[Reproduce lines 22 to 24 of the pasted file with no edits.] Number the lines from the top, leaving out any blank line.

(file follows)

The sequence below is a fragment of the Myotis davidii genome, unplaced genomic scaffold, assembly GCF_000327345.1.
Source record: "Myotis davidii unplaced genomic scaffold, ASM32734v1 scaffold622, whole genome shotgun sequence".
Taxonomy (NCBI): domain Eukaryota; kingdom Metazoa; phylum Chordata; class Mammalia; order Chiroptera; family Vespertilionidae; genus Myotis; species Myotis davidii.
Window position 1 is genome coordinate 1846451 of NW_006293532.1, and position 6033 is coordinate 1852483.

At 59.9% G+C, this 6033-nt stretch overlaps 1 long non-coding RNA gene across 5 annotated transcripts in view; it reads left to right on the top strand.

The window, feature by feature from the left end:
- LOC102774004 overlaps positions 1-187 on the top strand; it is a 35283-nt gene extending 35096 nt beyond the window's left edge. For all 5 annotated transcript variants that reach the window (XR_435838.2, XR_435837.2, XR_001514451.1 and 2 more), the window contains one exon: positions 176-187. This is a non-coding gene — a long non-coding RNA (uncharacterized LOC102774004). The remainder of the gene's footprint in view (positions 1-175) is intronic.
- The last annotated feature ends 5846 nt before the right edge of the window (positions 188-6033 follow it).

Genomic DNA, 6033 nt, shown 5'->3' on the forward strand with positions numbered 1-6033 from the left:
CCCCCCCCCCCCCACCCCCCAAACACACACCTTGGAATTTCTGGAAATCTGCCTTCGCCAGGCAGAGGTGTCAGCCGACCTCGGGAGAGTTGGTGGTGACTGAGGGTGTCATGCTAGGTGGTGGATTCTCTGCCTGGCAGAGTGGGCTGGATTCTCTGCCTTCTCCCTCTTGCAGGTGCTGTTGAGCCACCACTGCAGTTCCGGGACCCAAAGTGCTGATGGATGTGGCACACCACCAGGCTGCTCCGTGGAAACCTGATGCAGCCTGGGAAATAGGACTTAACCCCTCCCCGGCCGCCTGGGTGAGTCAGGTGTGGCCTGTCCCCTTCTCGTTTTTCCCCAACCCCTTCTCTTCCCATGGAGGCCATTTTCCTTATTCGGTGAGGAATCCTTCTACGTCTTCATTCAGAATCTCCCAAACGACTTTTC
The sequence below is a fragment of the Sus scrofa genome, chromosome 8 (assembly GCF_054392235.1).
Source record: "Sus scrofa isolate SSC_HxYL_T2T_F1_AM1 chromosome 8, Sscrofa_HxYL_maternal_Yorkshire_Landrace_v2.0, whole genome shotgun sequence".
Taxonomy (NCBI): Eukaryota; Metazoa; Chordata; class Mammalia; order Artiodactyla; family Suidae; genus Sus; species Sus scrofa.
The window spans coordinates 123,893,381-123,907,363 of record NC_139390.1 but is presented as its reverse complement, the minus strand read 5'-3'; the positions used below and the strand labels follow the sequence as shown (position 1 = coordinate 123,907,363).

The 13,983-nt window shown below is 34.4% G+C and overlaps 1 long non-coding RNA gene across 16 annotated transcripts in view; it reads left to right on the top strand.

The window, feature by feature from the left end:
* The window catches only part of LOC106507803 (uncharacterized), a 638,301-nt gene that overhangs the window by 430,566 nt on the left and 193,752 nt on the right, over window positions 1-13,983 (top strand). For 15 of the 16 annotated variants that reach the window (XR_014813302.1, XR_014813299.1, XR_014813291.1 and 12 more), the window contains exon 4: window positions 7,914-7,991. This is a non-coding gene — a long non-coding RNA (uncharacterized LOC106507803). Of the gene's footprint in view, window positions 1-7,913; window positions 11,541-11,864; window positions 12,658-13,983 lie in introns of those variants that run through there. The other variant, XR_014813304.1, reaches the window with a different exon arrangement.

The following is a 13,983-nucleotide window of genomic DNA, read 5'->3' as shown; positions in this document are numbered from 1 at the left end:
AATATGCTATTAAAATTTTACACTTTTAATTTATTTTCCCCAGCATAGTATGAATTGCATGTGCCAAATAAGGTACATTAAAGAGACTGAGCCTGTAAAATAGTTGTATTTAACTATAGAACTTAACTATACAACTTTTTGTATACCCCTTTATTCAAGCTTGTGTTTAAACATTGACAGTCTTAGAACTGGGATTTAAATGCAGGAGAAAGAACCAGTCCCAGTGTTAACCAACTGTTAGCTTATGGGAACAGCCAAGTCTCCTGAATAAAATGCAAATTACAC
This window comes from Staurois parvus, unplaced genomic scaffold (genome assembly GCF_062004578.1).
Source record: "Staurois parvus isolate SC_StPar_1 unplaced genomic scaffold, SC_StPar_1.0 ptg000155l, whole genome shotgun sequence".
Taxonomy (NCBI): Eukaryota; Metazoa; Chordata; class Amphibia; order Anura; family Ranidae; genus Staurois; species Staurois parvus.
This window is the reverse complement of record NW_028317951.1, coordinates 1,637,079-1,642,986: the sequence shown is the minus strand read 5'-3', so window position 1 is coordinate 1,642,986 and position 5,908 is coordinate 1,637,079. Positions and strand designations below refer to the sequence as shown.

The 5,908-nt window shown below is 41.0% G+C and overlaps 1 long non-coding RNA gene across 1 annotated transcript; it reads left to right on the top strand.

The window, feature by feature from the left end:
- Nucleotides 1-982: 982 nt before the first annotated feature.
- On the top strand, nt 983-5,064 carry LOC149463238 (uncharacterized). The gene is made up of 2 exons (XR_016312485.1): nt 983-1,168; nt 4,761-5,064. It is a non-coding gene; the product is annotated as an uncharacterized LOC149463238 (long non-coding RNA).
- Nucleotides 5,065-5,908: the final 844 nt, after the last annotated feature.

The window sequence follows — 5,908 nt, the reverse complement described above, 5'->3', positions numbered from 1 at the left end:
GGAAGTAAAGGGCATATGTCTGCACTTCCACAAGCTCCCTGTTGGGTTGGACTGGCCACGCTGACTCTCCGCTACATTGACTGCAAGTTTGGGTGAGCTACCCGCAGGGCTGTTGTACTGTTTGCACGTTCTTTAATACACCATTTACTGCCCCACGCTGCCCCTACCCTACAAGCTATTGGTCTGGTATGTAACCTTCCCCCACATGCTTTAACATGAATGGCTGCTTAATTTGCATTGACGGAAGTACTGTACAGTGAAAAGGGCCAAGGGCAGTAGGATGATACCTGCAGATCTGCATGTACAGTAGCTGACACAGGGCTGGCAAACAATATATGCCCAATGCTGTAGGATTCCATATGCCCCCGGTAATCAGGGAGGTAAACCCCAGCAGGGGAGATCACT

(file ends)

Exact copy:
Taxonomy (NCBI): Eukaryota; Metazoa; Chordata; class Amphibia; order Anura; family Ranidae; genus Staurois; species Staurois parvus.
This window is the reverse complement of record NW_028317951.1, coordinates 1,637,079-1,642,986: the sequence shown is the minus strand read 5'-3', so window position 1 is coordinate 1,642,986 and position 5,908 is coordinate 1,637,079. Positions and strand designations below refer to the sequence as shown.

The 5,908-nt window shown below is 41.0% G+C and overlaps 1 long non-coding RNA gene across 1 annotated transcript; it reads left to right on the top strand.